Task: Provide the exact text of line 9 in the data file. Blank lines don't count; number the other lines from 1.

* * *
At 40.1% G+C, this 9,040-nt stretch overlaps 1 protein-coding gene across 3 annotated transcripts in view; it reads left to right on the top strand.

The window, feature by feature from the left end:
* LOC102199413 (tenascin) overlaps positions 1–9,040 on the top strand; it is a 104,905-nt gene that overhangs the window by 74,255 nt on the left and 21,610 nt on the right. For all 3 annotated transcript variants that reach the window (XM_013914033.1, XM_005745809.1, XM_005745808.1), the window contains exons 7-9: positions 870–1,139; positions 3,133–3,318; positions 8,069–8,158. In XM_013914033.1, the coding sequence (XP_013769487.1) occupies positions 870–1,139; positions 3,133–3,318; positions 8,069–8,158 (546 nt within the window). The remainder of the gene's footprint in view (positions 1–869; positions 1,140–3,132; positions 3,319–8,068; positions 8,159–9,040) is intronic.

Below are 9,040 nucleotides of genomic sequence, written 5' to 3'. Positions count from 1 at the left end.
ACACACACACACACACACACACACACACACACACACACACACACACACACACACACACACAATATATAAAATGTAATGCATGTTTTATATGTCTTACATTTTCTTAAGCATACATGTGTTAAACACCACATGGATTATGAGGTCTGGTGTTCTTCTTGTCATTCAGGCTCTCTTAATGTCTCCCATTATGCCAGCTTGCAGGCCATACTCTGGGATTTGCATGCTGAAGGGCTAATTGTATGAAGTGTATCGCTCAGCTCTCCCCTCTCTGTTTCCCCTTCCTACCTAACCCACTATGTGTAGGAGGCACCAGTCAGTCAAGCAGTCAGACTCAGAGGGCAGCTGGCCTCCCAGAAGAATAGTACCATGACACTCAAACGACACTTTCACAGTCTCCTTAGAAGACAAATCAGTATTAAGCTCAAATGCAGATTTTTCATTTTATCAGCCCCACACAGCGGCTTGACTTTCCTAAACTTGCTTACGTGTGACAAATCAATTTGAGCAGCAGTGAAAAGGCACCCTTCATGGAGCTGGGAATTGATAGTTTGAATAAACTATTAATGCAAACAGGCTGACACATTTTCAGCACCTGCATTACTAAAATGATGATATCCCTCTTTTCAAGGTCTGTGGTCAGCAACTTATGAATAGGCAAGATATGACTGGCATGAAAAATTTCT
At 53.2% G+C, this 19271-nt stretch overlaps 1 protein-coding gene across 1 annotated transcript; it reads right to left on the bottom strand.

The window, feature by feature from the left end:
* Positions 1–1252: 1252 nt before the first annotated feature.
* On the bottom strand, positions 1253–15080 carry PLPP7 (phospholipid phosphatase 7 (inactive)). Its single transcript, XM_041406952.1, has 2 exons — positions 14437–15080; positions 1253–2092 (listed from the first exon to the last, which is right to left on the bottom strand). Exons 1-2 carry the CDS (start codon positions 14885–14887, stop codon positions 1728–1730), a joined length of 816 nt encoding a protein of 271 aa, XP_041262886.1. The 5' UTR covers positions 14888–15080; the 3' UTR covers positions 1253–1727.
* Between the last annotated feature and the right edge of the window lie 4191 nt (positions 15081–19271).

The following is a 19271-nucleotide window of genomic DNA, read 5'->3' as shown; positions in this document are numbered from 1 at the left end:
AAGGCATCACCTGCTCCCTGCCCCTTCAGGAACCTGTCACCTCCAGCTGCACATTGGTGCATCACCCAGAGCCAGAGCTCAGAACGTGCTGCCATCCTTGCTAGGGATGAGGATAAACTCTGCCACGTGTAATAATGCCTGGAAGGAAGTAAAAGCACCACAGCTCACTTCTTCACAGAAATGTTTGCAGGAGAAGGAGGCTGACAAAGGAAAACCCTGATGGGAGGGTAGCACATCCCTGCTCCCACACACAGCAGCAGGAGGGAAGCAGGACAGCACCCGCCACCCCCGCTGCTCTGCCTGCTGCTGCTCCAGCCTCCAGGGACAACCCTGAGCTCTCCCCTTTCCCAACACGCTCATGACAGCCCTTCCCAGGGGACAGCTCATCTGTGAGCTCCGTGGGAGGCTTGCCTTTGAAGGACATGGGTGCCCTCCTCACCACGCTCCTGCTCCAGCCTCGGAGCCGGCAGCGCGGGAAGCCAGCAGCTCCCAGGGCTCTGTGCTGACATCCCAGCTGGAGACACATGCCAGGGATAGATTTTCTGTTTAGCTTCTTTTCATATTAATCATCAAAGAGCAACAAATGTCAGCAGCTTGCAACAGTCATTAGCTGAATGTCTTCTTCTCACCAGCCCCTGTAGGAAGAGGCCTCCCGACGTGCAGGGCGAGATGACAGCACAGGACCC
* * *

* On the bottom strand, positions 1253–15080 carry PLPP7 (phospholipid phosphatase 7 (inactive)). Its single transcript, XM_041406952.1, has 2 exons — positions 14437–15080; positions 1253–2092 (listed from the first exon to the last, which is right to left on the bottom strand). Exons 1-2 carry the CDS (start codon positions 14885–14887, stop codon positions 1728–1730), a joined length of 816 nt encoding a protein of 271 aa, XP_041262886.1. The 5' UTR covers positions 14888–15080; the 3' UTR covers positions 1253–1727.